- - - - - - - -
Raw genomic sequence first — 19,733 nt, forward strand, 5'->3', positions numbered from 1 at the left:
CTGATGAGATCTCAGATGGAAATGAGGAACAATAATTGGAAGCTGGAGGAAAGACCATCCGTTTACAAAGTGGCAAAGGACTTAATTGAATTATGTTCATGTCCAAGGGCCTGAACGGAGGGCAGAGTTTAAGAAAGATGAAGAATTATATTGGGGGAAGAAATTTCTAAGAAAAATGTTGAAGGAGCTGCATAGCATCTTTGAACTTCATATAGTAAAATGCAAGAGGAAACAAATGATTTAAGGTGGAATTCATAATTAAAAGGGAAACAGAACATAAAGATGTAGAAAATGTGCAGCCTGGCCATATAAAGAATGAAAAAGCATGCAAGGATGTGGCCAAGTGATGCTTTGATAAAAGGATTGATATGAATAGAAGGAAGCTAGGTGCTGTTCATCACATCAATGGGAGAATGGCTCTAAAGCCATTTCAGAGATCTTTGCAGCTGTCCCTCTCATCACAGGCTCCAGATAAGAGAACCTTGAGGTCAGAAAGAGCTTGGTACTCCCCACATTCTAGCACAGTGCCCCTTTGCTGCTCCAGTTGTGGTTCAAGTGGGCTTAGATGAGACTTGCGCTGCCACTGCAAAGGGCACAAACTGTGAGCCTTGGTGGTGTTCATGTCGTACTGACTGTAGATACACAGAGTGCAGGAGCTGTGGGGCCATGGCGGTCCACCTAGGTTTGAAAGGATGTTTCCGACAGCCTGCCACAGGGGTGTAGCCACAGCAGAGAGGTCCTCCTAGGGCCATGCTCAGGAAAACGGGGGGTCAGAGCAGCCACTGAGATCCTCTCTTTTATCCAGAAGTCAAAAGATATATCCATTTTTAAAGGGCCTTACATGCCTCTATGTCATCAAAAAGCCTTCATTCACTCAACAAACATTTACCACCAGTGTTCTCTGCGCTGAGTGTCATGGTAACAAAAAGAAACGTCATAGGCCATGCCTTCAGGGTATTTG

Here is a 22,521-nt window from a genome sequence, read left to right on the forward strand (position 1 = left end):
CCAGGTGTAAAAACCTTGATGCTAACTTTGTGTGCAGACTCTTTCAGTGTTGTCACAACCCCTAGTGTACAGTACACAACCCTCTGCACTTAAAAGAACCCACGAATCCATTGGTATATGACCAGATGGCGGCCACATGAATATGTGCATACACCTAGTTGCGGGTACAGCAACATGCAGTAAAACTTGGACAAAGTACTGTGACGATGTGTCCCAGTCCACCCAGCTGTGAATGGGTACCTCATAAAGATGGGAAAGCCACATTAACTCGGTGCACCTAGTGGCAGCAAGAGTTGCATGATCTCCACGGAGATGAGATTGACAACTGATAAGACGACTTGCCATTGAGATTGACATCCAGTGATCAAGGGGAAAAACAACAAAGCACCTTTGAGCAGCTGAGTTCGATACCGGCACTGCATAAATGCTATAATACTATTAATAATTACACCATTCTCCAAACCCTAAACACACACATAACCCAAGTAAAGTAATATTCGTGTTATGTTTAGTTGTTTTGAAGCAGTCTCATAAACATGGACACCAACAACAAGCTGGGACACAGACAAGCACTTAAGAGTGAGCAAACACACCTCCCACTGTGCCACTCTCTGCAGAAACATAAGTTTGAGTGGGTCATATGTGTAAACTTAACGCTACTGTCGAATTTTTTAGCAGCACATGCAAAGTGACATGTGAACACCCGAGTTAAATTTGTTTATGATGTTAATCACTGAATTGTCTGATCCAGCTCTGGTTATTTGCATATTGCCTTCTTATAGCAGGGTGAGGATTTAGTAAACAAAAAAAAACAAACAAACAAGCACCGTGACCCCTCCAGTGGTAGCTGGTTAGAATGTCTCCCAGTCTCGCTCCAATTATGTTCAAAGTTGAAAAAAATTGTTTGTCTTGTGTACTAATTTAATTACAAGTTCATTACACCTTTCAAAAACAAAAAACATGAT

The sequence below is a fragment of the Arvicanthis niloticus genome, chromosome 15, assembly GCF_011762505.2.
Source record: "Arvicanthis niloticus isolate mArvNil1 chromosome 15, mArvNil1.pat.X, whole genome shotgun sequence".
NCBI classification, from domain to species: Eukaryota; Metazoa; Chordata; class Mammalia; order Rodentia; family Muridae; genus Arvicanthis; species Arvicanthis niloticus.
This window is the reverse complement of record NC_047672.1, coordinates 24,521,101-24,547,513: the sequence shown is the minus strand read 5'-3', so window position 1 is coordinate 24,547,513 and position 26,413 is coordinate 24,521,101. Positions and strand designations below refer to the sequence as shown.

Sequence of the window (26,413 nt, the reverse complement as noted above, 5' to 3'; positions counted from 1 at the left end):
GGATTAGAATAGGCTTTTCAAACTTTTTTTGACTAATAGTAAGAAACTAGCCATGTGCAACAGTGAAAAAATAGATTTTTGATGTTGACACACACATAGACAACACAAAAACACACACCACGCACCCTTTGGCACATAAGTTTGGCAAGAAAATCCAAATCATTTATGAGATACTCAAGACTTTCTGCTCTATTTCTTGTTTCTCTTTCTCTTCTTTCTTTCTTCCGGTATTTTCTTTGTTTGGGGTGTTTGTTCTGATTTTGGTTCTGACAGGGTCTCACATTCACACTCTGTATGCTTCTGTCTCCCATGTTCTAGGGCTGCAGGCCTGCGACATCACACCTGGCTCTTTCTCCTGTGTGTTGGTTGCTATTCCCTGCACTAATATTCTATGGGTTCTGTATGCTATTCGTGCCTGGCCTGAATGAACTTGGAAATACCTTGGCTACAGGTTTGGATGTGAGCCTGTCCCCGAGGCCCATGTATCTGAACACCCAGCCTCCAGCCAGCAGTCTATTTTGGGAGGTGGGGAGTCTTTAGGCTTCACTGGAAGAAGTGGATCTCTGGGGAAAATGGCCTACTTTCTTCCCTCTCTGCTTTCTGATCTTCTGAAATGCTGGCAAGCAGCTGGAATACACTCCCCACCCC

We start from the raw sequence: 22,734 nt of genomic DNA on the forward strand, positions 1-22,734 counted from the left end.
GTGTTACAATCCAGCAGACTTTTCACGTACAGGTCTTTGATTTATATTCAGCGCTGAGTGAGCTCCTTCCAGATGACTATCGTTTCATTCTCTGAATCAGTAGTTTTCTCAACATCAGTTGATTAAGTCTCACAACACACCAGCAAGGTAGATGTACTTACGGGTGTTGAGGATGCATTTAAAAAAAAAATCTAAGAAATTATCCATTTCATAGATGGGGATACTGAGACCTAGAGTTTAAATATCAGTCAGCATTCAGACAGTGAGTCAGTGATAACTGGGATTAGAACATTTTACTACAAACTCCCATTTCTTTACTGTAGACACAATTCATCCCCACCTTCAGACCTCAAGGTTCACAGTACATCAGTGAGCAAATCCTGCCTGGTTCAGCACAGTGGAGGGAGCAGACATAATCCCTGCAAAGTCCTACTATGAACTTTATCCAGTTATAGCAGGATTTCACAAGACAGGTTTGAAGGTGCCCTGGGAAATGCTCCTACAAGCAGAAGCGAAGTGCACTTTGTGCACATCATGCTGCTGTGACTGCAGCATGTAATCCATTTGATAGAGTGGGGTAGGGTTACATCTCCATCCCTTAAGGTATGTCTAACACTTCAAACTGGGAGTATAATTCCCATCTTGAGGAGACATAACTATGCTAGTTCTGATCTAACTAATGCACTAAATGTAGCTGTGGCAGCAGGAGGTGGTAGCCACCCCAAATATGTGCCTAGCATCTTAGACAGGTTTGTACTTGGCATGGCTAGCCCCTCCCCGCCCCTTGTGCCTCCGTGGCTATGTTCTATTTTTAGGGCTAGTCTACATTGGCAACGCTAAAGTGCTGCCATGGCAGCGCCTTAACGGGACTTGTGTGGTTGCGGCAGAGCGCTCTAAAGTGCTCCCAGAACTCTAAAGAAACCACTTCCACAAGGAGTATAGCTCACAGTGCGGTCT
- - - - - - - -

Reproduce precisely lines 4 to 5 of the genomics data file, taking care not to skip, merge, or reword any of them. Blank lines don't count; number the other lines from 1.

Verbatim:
CCAGGTGTAAAAACCTTGATGCTAACTTTGTGTGCAGACTCTTTCAGTGTTGTCACAACCCCTAGTGTACAGTACACAACCCTCTGCACTTAAAAGAACCCACGAATCCATTGGTATATGACCAGATGGCGGCCACATGAATATGTGCATACACCTAGTTGCGGGTACAGCAACATGCAGTAAAACTTGGACAAAGTACTGTGACGATGTGTCCCAGTCCACCCAGCTGTGAATGGGTACCTCATAAAGATGGGAAAGCCACATTAACTCGGTGCACCTAGTGGCAGCAAGAGTTGCATGATCTCCACGGAGATGAGATTGACAACTGATAAGACGACTTGCCATTGAGATTGACATCCAGTGATCAAGGGGAAAAACAACAAAGCACCTTTGAGCAGCTGAGTTCGATACCGGCACTGCATAAATGCTATAATACTATTAATAATTACACCATTCTCCAAACCCTAAACACACACATAACCCAAGTAAAGTAATATTCGTGTTATGTTTAGTTGTTTTGAAGCAGTCTCATAAACATGGACACCAACAACAAGCTGGGACACAGACAAGCACTTAAGAGTGAGCAAACACACCTCCCACTGTGCCACTCTCTGCAGAAACATAAGTTTGAGTGGGTCATATGTGTAAACTTAACGCTACTGTCGAATTTTTTAGCAGCACATGCAAAGTGACATGTGAACACCCGAGTTAAATTTGTTTATGATGTTAATCACTGAATTGTCTGATCCAGCTCTGGTTATTTGCATATTGCCTTCTTATAGCAGGGTGAGGATTTAGTAAACAAAAAAAAACAAACAAACAAGCACCGTGACCCCTCCAGTGGTAGCTGGTTAGAATGTCTCCCAGTCTCGCTCCAATTATGTTCAAAGTTGAAAAAAATTGTTTGTCTTGTGTACTAATTTAATTACAAGTTCATTACACCTTTCAAAAACAAAAAACATGAT

The sequence below is a fragment of the Arvicanthis niloticus genome, chromosome 15, assembly GCF_011762505.2.